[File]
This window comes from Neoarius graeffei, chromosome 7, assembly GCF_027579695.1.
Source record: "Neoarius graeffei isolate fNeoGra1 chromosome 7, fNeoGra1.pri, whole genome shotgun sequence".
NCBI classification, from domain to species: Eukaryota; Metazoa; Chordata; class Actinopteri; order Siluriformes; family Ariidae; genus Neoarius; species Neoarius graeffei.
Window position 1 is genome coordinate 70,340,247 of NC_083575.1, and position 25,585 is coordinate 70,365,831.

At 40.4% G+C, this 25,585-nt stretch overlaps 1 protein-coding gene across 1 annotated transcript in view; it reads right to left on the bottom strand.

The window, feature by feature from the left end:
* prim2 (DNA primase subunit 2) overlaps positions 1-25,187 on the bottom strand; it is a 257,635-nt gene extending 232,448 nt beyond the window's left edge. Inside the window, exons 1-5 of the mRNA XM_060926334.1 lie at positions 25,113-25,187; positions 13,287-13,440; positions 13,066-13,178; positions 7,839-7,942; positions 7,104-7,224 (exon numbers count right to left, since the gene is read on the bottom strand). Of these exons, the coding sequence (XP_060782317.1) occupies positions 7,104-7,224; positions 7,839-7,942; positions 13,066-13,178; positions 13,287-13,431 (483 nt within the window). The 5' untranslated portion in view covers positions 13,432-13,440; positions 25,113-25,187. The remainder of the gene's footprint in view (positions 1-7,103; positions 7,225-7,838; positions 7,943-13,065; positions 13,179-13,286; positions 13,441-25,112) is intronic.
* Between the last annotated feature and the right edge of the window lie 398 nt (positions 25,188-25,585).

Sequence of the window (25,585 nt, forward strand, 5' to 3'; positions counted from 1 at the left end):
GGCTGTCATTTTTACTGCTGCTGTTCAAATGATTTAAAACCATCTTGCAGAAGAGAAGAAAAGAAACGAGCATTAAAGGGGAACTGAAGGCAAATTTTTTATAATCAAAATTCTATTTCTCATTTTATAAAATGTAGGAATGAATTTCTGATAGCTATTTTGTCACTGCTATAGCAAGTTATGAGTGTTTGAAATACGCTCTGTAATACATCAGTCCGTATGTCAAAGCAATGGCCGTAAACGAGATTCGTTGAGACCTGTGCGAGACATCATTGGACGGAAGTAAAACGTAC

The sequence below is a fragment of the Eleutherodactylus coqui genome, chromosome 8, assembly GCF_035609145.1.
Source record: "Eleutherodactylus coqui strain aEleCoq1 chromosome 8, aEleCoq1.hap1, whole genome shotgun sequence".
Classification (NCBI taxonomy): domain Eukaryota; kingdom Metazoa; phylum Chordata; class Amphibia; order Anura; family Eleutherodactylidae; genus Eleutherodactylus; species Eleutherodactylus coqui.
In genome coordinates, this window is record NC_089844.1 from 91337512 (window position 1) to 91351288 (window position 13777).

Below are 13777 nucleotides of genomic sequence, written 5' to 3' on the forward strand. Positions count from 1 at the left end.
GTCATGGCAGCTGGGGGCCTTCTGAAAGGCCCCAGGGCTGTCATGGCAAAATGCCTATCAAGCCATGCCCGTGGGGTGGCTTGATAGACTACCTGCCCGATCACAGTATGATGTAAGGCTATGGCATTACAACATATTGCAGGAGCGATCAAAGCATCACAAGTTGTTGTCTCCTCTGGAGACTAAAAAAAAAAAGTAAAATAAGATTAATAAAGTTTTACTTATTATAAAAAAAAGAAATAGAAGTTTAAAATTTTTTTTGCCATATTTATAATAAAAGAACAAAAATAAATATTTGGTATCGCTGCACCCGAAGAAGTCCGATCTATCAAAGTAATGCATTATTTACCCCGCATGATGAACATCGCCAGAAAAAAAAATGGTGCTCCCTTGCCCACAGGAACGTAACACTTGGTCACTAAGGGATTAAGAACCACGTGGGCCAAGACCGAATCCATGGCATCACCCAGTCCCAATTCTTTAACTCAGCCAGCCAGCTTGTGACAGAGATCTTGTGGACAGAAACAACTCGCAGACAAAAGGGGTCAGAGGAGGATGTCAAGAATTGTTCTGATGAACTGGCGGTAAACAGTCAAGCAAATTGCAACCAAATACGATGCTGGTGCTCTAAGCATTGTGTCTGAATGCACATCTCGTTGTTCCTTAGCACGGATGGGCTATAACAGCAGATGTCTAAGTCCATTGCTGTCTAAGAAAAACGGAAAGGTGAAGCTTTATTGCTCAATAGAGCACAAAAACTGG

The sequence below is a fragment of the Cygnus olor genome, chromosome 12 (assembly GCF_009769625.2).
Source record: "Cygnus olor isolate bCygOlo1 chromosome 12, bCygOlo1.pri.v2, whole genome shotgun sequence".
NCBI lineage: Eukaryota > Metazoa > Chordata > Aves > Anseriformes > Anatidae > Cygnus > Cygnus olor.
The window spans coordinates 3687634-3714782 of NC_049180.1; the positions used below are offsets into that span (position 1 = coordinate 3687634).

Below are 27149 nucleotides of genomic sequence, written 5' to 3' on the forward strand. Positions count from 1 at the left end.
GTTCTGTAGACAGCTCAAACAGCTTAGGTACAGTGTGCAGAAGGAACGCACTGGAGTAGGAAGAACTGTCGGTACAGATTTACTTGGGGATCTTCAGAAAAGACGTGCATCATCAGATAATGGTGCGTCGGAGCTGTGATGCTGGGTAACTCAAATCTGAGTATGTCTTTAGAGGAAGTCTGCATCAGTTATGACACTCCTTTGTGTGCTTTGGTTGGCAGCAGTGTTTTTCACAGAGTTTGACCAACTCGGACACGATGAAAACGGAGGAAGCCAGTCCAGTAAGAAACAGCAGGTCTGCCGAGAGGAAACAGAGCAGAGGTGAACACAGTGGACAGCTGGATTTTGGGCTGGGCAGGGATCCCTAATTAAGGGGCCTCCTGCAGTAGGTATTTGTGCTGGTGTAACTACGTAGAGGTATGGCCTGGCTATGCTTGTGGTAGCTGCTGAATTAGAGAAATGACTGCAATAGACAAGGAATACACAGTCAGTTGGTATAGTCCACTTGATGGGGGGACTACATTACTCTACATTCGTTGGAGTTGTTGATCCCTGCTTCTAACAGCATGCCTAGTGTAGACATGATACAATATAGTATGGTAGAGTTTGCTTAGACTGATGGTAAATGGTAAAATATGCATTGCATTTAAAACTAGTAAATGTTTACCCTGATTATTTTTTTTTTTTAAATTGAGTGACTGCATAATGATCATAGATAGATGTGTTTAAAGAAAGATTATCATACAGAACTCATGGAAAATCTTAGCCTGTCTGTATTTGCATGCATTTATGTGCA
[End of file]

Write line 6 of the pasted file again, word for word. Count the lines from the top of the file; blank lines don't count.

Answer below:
The window, feature by feature from the left end: